THE liquidity condition in the domestic and European market keeps the cost of deposits high, forcing banks to readjust their lending rates.
The ECB rate cuts are no longer popular in the domestic lending market, which still suffers from the uncertainty from the Greek crisis.
The changes in the interest rate policy of the banks affect the existing loans rather than the new since banks avoid new exposures to housing credit.
Even in cases that a household’s income is regarded as stable, banks are still hesitant, causing difficulties to the property market, where activity returned to pre-boom levels.
In the past six months, housing loans to Cyprus residents have showed stagnation to €12.2 billion.
Hesitation in granting new housing loans is more intense than that of 2009, when economy was in recession again.
Total housing loans to Cyprus residents in 2009 stood at €1.9 billion while in the first eleven months of 2011 they did not exceed €0.3 billion.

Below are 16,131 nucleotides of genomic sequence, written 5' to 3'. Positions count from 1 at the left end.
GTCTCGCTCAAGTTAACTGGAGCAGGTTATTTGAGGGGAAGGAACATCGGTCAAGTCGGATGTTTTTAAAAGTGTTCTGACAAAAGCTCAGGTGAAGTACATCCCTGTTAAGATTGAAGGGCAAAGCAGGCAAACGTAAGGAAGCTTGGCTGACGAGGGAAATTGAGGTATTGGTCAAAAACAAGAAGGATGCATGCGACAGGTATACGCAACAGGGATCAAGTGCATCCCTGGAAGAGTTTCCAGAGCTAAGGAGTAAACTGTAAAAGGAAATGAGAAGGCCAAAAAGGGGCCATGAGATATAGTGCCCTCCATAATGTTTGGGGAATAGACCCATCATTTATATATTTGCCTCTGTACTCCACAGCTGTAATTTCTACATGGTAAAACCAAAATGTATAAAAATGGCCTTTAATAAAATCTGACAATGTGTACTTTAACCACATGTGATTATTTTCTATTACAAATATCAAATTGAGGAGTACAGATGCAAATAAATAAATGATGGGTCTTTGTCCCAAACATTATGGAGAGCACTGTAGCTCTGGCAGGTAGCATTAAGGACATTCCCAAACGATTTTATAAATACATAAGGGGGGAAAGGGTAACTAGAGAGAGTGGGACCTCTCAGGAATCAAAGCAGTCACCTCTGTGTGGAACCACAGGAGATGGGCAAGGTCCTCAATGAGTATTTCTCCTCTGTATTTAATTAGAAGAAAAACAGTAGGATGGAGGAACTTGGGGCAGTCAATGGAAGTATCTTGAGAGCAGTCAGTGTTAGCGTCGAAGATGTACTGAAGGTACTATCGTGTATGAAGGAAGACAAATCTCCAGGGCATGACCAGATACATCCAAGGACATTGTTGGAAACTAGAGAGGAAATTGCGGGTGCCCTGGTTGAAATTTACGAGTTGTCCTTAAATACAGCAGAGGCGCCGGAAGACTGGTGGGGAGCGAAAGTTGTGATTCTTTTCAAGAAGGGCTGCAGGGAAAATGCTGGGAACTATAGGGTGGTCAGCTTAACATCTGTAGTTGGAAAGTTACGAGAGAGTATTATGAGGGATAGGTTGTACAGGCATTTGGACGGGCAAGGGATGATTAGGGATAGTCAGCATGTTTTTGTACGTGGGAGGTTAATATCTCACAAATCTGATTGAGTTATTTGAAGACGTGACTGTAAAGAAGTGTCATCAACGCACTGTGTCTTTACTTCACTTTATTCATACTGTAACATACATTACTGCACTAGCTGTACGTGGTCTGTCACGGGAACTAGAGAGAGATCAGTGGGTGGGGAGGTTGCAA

Avoiding new lendings, banks turned to the existing housing loans and started preparing their customers for new rate hikes.
“Due to the negative developments, we are forced to proceed with a new increase in the rate margins for loans allocated pursuant to the provisions of the relevant contracts”, a bank letter to customers said.
Similar moves are made by other banks with increases that might reach 55 base points.
Lending conditions will deteriorate in 2012 due to the capital challenges that the banks face.
Bankers expect that both offer and demand of housing credit will drop in 2012, intensifying pressures on the property market.